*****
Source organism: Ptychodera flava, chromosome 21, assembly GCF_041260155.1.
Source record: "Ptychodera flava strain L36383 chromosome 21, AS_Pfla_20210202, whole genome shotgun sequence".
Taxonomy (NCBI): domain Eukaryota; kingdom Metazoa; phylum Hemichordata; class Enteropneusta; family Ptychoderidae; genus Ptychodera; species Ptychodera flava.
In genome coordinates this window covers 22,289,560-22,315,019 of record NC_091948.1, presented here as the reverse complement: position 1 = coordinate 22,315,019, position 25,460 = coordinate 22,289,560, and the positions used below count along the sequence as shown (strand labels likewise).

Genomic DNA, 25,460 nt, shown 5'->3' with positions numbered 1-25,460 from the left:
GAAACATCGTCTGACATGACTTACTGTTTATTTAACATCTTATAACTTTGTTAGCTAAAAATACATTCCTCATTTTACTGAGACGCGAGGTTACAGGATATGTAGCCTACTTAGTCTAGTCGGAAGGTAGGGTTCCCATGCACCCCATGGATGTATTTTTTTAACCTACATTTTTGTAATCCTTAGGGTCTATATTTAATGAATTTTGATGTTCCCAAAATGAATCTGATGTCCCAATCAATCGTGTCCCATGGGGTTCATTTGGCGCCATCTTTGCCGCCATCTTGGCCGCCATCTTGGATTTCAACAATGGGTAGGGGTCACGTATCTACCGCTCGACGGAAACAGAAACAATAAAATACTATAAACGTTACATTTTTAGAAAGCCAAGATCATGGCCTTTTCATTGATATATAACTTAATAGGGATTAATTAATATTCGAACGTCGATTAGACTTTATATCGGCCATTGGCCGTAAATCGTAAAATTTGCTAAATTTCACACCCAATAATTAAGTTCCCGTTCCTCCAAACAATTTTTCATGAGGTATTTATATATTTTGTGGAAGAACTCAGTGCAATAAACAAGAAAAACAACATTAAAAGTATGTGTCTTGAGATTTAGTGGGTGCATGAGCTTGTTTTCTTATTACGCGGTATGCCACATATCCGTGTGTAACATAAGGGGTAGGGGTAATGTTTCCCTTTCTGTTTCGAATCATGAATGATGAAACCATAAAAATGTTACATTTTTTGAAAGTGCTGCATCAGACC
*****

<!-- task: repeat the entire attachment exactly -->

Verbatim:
Source organism: Ptychodera flava, chromosome 21, assembly GCF_041260155.1.
Source record: "Ptychodera flava strain L36383 chromosome 21, AS_Pfla_20210202, whole genome shotgun sequence".
Taxonomy (NCBI): domain Eukaryota; kingdom Metazoa; phylum Hemichordata; class Enteropneusta; family Ptychoderidae; genus Ptychodera; species Ptychodera flava.
In genome coordinates this window covers 22,289,560-22,315,019 of record NC_091948.1, presented here as the reverse complement: position 1 = coordinate 22,315,019, position 25,460 = coordinate 22,289,560, and the positions used below count along the sequence as shown (strand labels likewise).

Genomic DNA, 25,460 nt, shown 5'->3' with positions numbered 1-25,460 from the left:
GAAACATCGTCTGACATGACTTACTGTTTATTTAACATCTTATAACTTTGTTAGCTAAAAATACATTCCTCATTTTACTGAGACGCGAGGTTACAGGATATGTAGCCTACTTAGTCTAGTCGGAAGGTAGGGTTCCCATGCACCCCATGGATGTATTTTTTTAACCTACATTTTTGTAATCCTTAGGGTCTATATTTAATGAATTTTGATGTTCCCAAAATGAATCTGATGTCCCAATCAATCGTGTCCCATGGGGTTCATTTGGCGCCATCTTTGCCGCCATCTTGGCCGCCATCTTGGATTTCAACAATGGGTAGGGGTCACGTATCTACCGCTCGACGGAAACAGAAACAATAAAATACTATAAACGTTACATTTTTAGAAAGCCAAGATCATGGCCTTTTCATTGATATATAACTTAATAGGGATTAATTAATATTCGAACGTCGATTAGACTTTATATCGGCCATTGGCCGTAAATCGTAAAATTTGCTAAATTTCACACCCAATAATTAAGTTCCCGTTCCTCCAAACAATTTTTCATGAGGTATTTATATATTTTGTGGAAGAACTCAGTGCAATAAACAAGAAAAACAACATTAAAAGTATGTGTCTTGAGATTTAGTGGGTGCATGAGCTTGTTTTCTTATTACGCGGTATGCCACATATCCGTGTGTAACATAAGGGGTAGGGGTAATGTTTCCCTTTCTGTTTCGAATCATGAATGATGAAACCATAAAAATGTTACATTTTTTGAAAGTGCTGCATCAGACC